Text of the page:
In the Gallery


MASS MoCA is the nation’s largest contemporary art museum and one of the most influential by Heather DiLeo

Image of MASS MoCA
A viewer encounters James Turrell’s Into the Light exhibition, which opened as part of MASS MoCA's new Building 6 collection.

Situated between two other major cultural hubs—the Berkshires and New York’s Capital Region—Bennington has often been defined by its neighboring draws and less often by its own creative pull. In 2017 that changed when the National Center for the Arts ranked Bennington the third most vibrant arts community in the U.S. for its size. 

Bennington’s artistic vitality owes considerably to the way area arts organizations share objects from their respective collections, synchronize shows, and think about how their programming can complement one another’s. Then, there’s the symbiotic relationship these organizations have with the College. 

When you pair College faculty and student artists, the start and stop of these collaborations between institutions can be difficult to distinguish. Members of the College community curate for, perform, exhibit, volunteer, and intern with nearly all of the cultural organizations in the area. The history of specific College-institutional collaborations would fill several volumes. Underlying all of them is a common vision of the vital role the arts play in the community.

Anne Thompson, inaugural director and curator of Bennington College’s Suzanne Lumberg Usdan Gallery, came to Bennington drawn to the local/campus permeability. She sees her role as curator inside and outside of the Usdan Gallery—one that will build on the myriad of developing partnerships with arts organizations locally, regionally, and globally.

“Bennington has a rich history and stunning landscape,” Thompson says. “I’m talking with a lot of people, looking at campus, looking at the region, seeing what opportunities there are to work in a context-specific way here in Vermont. The College’s history of innovation lends itself really well to thinking in an experimental way about how art gets exhibited on and off campus and in collaboration with institutions in the region and around the country,” she says.

While the area is saturated with a growing art scene, here are some of the current cultural exchanges between arts organizations and the Bennington College community. 

Mass MoCA
1040 Mass MoCA Way, North Adams, MA 01247

MASS MoCA is the nation’s largest contemporary art museum and one of the most influential—“a site for all eyes,” raves The New York Times, a “mecca,” according to the Boston Globe. MASS MoCA’s expansive 16-acre, 28-building former factory complex is infinitely flexible, as ideal for idiosyncratic shows and the priorities of the moment as it is for grand retrospectives and monumental art installations. Because the MASS MoCA campus is home to numerous fabrication and rehearsal residencies, it is also among the most productive art-making sites in the country.

“Bennington and MASS MoCA have a shared set of values that guide our respective missions,” says Paige Bartels, Bennington’s senior vice president for strategic partnerships, “as Bennington leads in higher education, MASS MoCA leads in the cultural sector, continually experimenting and pushing the envelope of what it means to present art (and performance). We also have a shared desire to collapse the divides between the region’s small towns—when we do, we collectively  have an enormous impact on the cultural landscape of the area.”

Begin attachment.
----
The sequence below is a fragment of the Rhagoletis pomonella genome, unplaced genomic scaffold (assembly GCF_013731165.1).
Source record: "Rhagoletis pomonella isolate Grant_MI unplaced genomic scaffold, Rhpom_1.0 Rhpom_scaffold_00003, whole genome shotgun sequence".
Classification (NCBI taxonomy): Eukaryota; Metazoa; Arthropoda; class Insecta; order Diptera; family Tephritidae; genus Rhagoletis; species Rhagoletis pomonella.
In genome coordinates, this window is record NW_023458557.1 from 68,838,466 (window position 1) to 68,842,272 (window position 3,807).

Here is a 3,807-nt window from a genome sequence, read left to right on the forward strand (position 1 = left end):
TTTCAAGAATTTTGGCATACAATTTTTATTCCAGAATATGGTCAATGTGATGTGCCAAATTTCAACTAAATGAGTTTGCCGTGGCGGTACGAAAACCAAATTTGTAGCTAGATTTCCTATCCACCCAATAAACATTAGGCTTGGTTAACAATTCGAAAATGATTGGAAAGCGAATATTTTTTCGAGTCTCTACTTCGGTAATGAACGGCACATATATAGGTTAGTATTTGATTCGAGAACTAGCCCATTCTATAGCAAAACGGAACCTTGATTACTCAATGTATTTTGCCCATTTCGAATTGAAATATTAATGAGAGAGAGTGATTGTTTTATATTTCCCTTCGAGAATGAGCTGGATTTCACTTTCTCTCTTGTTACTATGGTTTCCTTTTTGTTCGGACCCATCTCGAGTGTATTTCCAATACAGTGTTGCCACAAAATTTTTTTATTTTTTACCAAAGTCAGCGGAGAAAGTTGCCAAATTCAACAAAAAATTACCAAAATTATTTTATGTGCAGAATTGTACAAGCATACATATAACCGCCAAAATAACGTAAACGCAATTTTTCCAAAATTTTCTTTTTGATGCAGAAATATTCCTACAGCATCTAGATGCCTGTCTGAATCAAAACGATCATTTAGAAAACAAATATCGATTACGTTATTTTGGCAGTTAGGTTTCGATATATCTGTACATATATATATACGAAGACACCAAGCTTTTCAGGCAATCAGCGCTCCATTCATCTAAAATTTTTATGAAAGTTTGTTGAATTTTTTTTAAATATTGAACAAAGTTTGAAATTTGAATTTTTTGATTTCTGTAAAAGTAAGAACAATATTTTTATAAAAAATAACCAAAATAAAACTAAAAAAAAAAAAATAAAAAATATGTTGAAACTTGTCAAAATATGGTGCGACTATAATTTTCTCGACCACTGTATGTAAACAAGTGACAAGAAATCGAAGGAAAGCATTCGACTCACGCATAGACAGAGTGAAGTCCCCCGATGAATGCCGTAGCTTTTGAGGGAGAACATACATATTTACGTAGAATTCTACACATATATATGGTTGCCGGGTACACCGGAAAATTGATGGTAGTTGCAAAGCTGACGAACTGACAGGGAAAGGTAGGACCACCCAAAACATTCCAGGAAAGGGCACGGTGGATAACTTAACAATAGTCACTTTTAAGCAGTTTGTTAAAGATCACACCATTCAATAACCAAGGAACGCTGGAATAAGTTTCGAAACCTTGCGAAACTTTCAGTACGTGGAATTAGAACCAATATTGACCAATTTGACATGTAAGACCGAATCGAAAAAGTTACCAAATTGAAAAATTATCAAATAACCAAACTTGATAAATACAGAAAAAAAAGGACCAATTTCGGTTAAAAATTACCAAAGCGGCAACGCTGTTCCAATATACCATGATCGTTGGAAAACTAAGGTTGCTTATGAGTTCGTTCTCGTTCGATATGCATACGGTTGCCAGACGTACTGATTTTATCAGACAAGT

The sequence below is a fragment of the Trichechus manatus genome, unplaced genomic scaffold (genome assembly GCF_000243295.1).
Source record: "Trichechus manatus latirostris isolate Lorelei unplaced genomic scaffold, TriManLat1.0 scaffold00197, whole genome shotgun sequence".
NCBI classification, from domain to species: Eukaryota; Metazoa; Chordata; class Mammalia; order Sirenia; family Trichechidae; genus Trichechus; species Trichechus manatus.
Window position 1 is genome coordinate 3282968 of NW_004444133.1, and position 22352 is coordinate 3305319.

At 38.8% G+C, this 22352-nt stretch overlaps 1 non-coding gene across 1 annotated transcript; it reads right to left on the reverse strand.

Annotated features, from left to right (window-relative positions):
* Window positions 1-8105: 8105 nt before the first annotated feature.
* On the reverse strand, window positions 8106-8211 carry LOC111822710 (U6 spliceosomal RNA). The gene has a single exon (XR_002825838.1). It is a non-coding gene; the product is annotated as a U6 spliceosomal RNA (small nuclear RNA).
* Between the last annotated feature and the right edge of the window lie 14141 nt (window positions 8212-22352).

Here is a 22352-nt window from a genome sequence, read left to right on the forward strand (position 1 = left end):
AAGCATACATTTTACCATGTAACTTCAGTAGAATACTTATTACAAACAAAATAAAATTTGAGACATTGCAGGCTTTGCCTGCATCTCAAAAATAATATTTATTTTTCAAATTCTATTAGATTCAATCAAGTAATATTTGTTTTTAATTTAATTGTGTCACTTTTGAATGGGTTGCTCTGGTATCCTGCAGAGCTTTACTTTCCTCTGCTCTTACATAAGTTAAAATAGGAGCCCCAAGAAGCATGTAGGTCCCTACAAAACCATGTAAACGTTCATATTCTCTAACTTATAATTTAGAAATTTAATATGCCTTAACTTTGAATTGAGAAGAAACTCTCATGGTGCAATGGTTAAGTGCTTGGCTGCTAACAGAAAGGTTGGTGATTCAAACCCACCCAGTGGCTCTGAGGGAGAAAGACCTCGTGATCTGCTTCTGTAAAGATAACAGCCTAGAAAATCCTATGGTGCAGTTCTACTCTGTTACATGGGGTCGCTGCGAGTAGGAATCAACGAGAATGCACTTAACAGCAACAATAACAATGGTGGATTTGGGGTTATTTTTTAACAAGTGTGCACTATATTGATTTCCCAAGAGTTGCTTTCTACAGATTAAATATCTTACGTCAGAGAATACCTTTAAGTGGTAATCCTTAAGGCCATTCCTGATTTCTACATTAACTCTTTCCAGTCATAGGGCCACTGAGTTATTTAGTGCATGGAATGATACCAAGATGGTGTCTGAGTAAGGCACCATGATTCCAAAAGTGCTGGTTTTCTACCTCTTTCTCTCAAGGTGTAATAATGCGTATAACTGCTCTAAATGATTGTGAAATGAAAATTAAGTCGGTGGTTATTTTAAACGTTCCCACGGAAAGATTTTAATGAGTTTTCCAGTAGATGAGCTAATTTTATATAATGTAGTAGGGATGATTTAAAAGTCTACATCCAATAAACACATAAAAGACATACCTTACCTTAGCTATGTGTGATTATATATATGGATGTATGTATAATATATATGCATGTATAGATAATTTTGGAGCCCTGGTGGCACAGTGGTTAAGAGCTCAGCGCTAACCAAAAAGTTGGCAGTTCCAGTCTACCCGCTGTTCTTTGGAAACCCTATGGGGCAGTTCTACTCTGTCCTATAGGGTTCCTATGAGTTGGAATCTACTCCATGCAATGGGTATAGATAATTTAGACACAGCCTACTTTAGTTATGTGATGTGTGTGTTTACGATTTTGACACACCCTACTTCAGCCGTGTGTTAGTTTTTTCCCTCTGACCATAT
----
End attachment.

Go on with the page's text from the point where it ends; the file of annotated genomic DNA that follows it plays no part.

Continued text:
The connections between the two institutions are many: Bennington faculty regularly show at MASS MoCA, students work during FWT in a range of museum departments, and President Mariko Silver serves on the museum’s Board of Trustees. MASS MoCA featured a solo photography exhibition of faculty member Liz Deschenes in 2016 and faculty member Mary Lum’s recent monumental mural “Lorem Ipsum,” was created specifically for Building 6. In May 2017, the Museum’s massive Building 6 opened to the public with galleries devoted to works by, among others, James Turrell, Laurie Anderson, Robert Rauschenberg, and former beloved Bennington faculty member and musicologist Gunnar Schonbeck. The Schonbeck Gallery is singular evidence of what likeminded institutions can accomplish together.

In 2011, music faculty member Nick Brooke captivated Bang on a Can All-Stars performer Mark Stewart by showing him Schonbeck’s experimental, often oversized instruments made of found objects, which Schonbeck and his students fabricated by hand over the decades he taught at Bennington.The two worked with the Schonbeck family, as well as with Sue Killam, the museum’s managing director of performing arts and MASS MoCA director Joe Thompson to transfer the collection from Schonbeck’s former “instrumentarium” on the College’s Commons building to MASS MoCA, where Stewart guided local luthiers and students, including museum intern Webb Crawford ’18, who worked over several summers and FWTs, in restoring them. Over the last several years, musicians visiting MASS MoCA, including Wilco, incorporated Schonbeck’s instruments in their performances and projects. Now installed in a dedicated gallery in Building 6, the instruments
in the Schonbeck Gallery are available for visitors to experience first-hand Schonbeck’s distinctive approach to music-making.

Bartels notes that the College’s connection to MASS MoCA is a prime example of the way Bennington is
approaching institutional partnerships. “We’re committed to building collaborations that go beyond Field Work Term students and relationships our faculty have with MASS MoCA; we’re looking to work collectively to advance and strengthen the artistic communities we’re in, advancing and extending our missions as we do.” 

Image of MASS MoCA
Image of MASS MoCA
Image of MASS MoCA